First in a series of 11 videos from the Jayhawk Institute describing how to make a traditional Northwest Coast Indian Canoe from a cedar tree or log. The Canoe Legacy Project provides insights into both traditional and modern techniques of how to shape, carve and steam (spread) the cedar log into an elegant seaworthy canoe. A Salish style canoe, typically used on the quiet waters of The Salish Sea (incl. Puget Sound) was chosen for the project.
Lewis and Clark, after traveling over 500 miles down the Snake and Columbia Rivers in crude log dugouts, commented on the superior quality of the Native Indian Canoes they encountered on the Lower Columbia in 1805-06. In fact, they so highly valued the canoes that they stole one from the Chinooks to make their return journey as they did not have anything of value to trade for it. Recently, descendants of Clark returned a replica of the stolen canoe to make amends.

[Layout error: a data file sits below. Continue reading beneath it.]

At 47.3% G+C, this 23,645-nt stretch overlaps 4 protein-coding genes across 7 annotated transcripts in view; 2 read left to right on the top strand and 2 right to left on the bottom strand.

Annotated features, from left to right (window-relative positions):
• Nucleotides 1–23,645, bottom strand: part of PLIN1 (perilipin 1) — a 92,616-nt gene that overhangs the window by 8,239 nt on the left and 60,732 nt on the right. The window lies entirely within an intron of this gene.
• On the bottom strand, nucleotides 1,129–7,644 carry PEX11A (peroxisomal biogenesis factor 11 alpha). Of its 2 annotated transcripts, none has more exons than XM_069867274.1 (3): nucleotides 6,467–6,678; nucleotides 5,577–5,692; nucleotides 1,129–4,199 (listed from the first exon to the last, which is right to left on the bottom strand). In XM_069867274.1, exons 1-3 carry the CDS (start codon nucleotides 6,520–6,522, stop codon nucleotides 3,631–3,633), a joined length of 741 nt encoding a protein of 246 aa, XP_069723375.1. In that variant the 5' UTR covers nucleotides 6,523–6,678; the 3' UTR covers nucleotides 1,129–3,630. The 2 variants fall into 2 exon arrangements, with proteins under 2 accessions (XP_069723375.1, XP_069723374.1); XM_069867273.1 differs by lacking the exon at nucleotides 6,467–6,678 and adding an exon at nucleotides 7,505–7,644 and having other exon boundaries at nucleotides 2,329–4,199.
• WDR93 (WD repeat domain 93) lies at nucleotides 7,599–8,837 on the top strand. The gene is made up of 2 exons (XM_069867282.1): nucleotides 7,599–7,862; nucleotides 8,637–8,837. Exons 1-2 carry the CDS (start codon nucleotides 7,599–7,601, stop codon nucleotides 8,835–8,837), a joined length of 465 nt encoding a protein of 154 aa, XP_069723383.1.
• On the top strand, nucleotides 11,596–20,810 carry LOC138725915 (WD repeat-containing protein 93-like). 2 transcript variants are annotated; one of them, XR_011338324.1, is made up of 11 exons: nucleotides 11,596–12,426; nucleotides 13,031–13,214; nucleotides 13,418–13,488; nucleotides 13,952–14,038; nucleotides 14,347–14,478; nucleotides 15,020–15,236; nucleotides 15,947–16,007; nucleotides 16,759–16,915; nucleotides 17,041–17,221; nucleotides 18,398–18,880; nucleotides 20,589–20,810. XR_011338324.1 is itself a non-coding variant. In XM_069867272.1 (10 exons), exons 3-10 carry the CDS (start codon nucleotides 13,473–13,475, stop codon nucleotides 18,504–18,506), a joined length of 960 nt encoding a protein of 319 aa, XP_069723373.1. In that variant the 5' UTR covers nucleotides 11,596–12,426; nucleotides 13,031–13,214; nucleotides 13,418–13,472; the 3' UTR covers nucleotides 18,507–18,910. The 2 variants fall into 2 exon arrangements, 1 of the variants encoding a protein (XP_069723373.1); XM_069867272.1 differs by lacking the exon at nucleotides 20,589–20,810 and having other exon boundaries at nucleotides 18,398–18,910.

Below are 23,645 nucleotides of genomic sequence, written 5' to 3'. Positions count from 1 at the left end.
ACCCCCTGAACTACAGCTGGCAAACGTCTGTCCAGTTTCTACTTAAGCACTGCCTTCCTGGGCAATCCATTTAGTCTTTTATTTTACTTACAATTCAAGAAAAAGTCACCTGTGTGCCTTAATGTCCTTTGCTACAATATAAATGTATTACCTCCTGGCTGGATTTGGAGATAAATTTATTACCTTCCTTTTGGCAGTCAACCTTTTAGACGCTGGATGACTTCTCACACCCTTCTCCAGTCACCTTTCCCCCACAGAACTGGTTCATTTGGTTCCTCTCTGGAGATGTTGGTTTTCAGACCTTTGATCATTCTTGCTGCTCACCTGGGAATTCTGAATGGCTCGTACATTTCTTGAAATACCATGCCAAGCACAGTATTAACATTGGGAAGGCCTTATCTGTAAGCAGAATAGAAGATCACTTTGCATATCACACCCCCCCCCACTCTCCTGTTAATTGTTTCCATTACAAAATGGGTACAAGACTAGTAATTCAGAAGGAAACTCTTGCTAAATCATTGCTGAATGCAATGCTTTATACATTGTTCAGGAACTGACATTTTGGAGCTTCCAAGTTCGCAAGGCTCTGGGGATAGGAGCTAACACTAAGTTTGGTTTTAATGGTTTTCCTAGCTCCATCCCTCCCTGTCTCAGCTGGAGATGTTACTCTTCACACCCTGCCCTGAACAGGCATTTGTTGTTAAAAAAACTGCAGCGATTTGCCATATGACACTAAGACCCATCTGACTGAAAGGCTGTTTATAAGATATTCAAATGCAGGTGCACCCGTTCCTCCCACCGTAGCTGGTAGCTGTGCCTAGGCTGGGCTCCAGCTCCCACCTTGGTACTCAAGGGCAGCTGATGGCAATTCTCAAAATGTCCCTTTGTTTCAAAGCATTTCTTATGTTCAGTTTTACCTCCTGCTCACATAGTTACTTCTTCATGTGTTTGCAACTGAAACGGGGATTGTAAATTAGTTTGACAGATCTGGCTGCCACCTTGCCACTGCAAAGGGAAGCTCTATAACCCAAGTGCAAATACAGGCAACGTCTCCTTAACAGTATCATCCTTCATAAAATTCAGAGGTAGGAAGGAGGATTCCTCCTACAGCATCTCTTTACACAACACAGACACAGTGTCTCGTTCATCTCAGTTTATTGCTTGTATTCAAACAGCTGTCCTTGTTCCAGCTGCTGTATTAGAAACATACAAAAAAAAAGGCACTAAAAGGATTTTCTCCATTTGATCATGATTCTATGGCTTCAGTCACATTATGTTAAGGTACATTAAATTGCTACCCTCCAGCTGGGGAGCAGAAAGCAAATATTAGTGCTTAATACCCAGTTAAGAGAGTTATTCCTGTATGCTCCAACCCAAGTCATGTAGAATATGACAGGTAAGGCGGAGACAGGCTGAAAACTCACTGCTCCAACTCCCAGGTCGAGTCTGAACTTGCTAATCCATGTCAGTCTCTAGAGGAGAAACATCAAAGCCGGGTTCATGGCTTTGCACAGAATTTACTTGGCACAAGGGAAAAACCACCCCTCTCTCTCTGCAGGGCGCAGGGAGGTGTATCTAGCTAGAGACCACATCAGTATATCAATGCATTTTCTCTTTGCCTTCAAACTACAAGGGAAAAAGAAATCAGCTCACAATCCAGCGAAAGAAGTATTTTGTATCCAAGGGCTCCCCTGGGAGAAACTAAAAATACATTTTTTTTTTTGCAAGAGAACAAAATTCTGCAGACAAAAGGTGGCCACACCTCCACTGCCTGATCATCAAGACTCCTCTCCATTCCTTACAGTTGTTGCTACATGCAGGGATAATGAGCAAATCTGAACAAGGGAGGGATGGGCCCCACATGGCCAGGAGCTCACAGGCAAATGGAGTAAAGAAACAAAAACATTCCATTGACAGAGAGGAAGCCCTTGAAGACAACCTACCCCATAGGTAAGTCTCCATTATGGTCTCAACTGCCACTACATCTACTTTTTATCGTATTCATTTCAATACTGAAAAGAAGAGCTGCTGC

The NW Coast Canoe Video series is supported and partially funded by the Suquamish, Port Gamble S'Klallam and Puyallup Tribes.
The Suquamish Museum has a 300 year-old Salish Style Canoe on display, in addition to many other Salish cultural art and artifacts.
For more information on the JayHawk Institute and how you can help, go to: